An examination of aspects of Western medicine in the nineteenth and twentieth centuries.
Medical History concentrates on the period 1800 to 2000, examining the rise of 'scientific' medicine in the 19th century and the implications of this for the interactions between doctors and their patients. The paper concentrates on Western medicine and analyses a number of themes, including the rise of the profession, the persistence of disease and the ways in which urbanisation created new problems on a large scale. Students are required to do a primary source assignment using the local hospital casebooks.
|Paper title||Medical History|
|Teaching period||Not offered in 2019|
|Domestic Tuition Fees||Tuition Fees for 2019 have not yet been set|
|International Tuition Fees||Tuition Fees for international students are elsewhere on this website.|
- 18 200-level HIST, ARTH or ARTV points
- Schedule C
- Arts and Music
- Students who have not passed the normal prerequisite may be admitted with approval from the Head of Department.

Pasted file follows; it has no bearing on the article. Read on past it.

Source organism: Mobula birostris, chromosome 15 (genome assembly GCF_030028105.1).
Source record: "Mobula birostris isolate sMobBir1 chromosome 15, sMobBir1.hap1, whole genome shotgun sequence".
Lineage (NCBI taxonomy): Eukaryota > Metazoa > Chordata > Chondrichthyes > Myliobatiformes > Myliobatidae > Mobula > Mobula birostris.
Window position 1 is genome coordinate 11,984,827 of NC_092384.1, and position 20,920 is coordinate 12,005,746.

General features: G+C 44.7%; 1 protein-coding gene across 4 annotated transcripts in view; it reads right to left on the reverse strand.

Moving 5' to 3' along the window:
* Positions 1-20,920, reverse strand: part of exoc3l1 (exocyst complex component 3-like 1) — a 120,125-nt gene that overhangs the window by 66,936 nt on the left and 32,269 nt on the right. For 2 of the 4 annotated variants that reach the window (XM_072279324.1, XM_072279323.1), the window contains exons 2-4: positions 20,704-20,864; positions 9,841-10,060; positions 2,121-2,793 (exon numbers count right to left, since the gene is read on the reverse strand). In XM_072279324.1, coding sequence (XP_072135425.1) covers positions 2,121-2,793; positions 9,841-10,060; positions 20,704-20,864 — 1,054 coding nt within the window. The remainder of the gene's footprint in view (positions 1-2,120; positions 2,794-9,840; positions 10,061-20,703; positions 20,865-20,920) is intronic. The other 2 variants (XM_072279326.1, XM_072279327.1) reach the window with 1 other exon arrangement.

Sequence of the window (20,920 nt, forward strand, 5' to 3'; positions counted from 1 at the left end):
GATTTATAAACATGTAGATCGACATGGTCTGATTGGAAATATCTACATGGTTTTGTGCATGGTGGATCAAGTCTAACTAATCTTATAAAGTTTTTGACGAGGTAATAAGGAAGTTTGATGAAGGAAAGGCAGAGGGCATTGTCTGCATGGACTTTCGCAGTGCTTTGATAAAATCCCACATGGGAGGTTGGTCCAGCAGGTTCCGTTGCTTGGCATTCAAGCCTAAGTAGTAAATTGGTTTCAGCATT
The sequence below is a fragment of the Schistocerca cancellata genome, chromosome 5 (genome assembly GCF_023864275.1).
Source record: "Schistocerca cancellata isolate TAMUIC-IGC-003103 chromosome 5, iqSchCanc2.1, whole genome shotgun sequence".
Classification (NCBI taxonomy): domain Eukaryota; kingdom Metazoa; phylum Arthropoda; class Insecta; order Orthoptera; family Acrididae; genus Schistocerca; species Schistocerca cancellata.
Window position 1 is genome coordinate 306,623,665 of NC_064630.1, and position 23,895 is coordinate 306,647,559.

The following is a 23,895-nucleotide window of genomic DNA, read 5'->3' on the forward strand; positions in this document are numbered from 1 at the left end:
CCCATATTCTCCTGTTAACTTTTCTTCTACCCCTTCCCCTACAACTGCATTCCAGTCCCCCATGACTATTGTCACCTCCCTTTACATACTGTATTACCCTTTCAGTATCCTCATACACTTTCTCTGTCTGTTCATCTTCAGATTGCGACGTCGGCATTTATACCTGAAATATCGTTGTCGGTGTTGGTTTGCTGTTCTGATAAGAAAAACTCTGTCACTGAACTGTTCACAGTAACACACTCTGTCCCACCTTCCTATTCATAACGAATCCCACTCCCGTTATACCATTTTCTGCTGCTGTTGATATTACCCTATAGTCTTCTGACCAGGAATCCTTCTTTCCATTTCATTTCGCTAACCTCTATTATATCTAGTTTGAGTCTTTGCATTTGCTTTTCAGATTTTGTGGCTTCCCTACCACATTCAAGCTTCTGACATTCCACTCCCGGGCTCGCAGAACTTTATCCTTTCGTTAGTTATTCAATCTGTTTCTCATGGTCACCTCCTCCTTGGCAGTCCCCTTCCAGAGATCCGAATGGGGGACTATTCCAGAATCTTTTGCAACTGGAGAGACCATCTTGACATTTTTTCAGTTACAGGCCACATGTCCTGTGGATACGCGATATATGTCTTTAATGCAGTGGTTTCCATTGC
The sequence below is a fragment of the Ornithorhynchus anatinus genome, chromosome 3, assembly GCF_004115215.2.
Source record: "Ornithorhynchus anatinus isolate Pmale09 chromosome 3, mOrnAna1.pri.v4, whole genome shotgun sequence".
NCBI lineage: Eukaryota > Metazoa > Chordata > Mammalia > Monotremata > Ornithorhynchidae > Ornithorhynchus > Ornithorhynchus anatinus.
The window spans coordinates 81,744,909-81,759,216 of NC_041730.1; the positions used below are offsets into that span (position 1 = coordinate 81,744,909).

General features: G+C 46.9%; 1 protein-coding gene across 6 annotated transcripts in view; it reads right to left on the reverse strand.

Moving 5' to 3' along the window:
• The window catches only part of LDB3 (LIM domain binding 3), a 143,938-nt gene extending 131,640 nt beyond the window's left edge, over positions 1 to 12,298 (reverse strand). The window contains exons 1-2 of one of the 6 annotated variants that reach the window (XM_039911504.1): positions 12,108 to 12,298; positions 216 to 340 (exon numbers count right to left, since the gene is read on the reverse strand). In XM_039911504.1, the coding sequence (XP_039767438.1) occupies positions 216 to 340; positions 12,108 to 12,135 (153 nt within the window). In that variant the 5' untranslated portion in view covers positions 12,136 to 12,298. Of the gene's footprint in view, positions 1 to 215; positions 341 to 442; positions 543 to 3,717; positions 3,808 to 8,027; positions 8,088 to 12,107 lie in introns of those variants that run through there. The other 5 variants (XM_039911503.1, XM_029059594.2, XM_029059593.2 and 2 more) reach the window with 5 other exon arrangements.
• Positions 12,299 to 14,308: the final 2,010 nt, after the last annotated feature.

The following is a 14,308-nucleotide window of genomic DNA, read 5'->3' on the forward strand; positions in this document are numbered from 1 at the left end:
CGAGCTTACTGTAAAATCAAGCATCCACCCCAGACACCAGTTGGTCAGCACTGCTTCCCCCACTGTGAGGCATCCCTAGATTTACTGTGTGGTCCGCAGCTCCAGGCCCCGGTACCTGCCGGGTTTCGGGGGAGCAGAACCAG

- More information link
- View more information on the Department of History, Art History & Visual Culture's website
- Teaching staff
- Professor Barbara Brookes
- Course materials will be made available electronically.
- Graduate Attributes Emphasised
- Global perspective, Interdisciplinary perspective, Cultural understanding, Research.
View more information about Otago's graduate attributes.
- Learning Outcomes
- Students will:
- Gain an in-depth knowledge of the way in which medical knowledge developed in the 19th and early 20th centuries
- Develop a critical appreciation of the historiographical debates about the interaction between medicine and society, along with an understanding of the ethical dilemmas consequent on the rise of scientific medicine.